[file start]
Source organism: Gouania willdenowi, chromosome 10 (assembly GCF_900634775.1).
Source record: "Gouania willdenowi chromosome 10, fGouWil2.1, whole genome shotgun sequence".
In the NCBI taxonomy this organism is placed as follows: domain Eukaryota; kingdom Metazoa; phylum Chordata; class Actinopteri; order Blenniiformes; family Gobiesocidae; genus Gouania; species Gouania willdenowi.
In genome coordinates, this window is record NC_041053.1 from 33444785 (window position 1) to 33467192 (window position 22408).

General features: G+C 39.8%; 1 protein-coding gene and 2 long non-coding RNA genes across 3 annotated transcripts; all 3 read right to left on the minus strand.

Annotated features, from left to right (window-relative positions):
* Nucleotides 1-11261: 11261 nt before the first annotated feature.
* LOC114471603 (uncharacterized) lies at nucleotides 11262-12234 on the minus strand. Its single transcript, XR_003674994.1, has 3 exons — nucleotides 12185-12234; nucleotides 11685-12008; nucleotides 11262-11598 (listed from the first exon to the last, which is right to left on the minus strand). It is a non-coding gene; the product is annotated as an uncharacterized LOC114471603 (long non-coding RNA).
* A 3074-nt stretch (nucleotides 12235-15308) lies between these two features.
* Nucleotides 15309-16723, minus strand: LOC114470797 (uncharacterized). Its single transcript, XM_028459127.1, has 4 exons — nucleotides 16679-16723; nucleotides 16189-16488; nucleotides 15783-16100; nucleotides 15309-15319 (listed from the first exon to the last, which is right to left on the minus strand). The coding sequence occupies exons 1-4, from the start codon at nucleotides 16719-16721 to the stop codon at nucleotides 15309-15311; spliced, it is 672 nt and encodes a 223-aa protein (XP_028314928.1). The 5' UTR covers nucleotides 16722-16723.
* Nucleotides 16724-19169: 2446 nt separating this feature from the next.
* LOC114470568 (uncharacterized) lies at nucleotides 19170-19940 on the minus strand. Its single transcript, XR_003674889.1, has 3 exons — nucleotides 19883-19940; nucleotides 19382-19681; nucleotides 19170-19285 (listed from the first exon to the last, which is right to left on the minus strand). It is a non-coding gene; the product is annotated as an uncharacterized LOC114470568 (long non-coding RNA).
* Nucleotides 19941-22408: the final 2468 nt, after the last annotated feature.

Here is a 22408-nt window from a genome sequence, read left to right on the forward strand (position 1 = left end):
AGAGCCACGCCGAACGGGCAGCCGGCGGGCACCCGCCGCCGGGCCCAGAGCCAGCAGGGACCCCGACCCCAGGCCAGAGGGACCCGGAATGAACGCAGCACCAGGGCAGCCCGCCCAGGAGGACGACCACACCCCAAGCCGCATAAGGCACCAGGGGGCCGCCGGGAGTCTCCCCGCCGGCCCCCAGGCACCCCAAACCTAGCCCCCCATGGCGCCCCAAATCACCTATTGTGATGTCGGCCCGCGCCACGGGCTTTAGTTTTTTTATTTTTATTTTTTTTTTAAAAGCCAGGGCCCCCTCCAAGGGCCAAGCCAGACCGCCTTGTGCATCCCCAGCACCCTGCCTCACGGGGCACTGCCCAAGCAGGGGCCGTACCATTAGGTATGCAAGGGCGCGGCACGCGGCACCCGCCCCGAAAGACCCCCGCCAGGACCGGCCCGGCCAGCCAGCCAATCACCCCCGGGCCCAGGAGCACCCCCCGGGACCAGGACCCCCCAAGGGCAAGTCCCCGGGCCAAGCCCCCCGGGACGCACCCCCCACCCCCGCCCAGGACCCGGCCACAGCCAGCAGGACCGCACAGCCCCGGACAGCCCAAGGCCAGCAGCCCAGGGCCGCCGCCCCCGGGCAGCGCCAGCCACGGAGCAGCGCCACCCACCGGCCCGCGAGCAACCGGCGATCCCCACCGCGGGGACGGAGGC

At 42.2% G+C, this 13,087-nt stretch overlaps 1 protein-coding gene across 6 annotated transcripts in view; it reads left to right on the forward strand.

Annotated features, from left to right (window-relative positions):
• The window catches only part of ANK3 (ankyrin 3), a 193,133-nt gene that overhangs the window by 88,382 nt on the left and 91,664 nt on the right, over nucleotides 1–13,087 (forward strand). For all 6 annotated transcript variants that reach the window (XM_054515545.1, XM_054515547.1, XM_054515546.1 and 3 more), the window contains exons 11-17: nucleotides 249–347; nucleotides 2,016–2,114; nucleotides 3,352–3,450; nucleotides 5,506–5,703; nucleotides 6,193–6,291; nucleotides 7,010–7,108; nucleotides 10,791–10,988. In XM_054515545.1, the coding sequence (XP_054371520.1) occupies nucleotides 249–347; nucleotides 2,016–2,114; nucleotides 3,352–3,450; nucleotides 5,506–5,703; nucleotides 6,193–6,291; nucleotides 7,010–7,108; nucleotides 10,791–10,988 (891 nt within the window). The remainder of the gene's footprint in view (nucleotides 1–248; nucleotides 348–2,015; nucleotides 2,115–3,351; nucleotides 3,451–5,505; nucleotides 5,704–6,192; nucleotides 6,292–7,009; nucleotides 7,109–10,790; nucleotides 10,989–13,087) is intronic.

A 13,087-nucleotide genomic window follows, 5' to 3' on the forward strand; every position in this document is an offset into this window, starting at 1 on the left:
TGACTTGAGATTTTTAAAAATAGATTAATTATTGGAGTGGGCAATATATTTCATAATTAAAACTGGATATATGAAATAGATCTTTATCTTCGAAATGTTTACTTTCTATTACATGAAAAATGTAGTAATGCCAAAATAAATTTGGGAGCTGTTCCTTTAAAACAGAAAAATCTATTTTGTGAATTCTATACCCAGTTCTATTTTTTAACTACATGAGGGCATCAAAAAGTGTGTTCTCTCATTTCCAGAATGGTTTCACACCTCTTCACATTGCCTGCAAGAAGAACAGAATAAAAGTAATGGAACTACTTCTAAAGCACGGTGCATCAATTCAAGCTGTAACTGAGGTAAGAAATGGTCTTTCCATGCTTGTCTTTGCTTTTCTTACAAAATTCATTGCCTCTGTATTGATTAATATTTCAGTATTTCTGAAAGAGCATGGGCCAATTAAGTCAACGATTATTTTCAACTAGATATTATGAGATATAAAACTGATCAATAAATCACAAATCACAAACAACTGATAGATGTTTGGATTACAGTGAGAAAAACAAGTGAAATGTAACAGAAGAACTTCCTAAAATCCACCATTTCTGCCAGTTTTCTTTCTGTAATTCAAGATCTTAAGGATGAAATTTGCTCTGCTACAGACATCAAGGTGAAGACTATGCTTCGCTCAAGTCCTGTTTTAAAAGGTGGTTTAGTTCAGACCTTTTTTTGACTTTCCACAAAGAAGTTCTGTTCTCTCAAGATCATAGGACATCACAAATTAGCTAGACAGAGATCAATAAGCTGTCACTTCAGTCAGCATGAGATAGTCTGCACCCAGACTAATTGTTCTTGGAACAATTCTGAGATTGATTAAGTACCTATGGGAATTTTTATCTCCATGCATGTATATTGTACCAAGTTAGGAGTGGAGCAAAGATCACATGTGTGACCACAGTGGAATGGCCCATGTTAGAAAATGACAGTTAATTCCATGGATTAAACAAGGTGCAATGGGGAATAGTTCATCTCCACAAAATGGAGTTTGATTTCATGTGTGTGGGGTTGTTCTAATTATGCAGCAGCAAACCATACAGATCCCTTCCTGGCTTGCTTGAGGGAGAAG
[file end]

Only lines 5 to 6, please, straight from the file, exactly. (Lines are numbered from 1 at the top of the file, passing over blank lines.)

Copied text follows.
General features: G+C 39.8%; 1 protein-coding gene and 2 long non-coding RNA genes across 3 annotated transcripts; all 3 read right to left on the minus strand.

Annotated features, from left to right (window-relative positions):